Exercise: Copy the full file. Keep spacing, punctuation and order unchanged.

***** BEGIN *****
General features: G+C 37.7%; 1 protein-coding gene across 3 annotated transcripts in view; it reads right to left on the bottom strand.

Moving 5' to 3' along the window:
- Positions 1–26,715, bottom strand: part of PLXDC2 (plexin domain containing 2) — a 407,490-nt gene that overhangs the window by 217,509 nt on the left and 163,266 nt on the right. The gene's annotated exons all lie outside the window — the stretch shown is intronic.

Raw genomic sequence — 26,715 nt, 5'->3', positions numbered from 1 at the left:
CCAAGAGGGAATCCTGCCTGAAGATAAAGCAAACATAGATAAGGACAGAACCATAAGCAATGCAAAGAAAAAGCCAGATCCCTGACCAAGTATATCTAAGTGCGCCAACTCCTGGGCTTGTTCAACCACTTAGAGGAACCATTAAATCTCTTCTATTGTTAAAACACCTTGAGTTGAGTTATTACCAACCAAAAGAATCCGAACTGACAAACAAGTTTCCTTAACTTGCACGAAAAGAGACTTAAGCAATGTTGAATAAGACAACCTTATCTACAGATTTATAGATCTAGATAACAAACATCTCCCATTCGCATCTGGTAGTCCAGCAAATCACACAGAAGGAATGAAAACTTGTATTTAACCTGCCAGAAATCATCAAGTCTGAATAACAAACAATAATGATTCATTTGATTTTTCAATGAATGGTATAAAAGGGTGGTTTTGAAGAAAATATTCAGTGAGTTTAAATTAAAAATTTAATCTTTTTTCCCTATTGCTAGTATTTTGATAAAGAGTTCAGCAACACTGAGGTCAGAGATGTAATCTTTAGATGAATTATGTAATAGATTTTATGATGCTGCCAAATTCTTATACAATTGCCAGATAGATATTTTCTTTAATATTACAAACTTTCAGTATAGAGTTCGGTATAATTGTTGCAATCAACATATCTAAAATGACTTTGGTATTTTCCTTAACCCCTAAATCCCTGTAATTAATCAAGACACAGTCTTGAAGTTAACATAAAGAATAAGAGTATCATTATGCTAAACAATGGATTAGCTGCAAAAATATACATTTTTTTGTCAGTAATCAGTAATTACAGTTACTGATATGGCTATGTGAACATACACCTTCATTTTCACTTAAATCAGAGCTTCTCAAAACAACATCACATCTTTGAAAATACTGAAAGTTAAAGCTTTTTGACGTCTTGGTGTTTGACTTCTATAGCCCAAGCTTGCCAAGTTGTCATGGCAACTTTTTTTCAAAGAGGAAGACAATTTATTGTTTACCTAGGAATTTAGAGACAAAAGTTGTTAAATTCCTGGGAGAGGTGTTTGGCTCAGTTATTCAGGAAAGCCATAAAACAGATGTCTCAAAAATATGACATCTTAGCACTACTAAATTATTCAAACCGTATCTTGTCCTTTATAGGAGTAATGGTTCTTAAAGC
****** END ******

General features: G+C 37.7%; 1 protein-coding gene across 3 annotated transcripts in view; it reads right to left on the bottom strand.

Moving 5' to 3' along the window:
- Positions 1–26,715, bottom strand: part of PLXDC2 (plexin domain containing 2) — a 407,490-nt gene that overhangs the window by 217,509 nt on the left and 163,266 nt on the right. The gene's annotated exons all lie outside the window — the stretch shown is intronic.

Raw genomic sequence — 26,715 nt, 5'->3', positions numbered from 1 at the left:
CCAAGAGGGAATCCTGCCTGAAGATAAAGCAAACATAGATAAGGACAGAACCATAAGCAATGCAAAGAAAAAGCCAGATCCCTGACCAAGTATATCTAAGTGCGCCAACTCCTGGGCTTGTTCAACCACTTAGAGGAACCATTAAATCTCTTCTATTGTTAAAACACCTTGAGTTGAGTTATTACCAACCAAAAGAATCCGAACTGACAAACAAGTTTCCTTAACTTGCACGAAAAGAGACTTAAGCAATGTTGAATAAGACAACCTTATCTACAGATTTATAGATCTAGATAACAAACATCTCCCATTCGCATCTGGTAGTCCAGCAAATCACACAGAAGGAATGAAAACTTGTATTTAACCTGCCAGAAATCATCAAGTCTGAATAACAAACAATAATGATTCATTTGATTTTTCAATGAATGGTATAAAAGGGTGGTTTTGAAGAAAATATTCAGTGAGTTTAAATTAAAAATTTAATCTTTTTTCCCTATTGCTAGTATTTTGATAAAGAGTTCAGCAACACTGAGGTCAGAGATGTAATCTTTAGATGAATTATGTAATAGATTTTATGATGCTGCCAAATTCTTATACAATTGCCAGATAGATATTTTCTTTAATATTACAAACTTTCAGTATAGAGTTCGGTATAATTGTTGCAATCAACATATCTAAAATGACTTTGGTATTTTCCTTAACCCCTAAATCCCTGTAATTAATCAAGACACAGTCTTGAAGTTAACATAAAGAATAAGAGTATCATTATGCTAAACAATGGATTAGCTGCAAAAATATACATTTTTTTGTCAGTAATCAGTAATTACAGTTACTGATATGGCTATGTGAACATACACCTTCATTTTCACTTAAATCAGAGCTTCTCAAAACAACATCACATCTTTGAAAATACTGAAAGTTAAAGCTTTTTGACGTCTTGGTGTTTGACTTCTATAGCCCAAGCTTGCCAAGTTGTCATGGCAACTTTTTTTCAAAGAGGAAGACAATTTATTGTTTACCTAGGAATTTAGAGACAAAAGTTGTTAAATTCCTGGGAGAGGTGTTTGGCTCAGTTATTCAGGAAAGCCATAAAACAGATGTCTCAAAAATATGACATCTTAGCACTACTAAATTATTCAAACCGTATCTTGTCCTTTATAGGAGTAATGGTTCTTAAAGC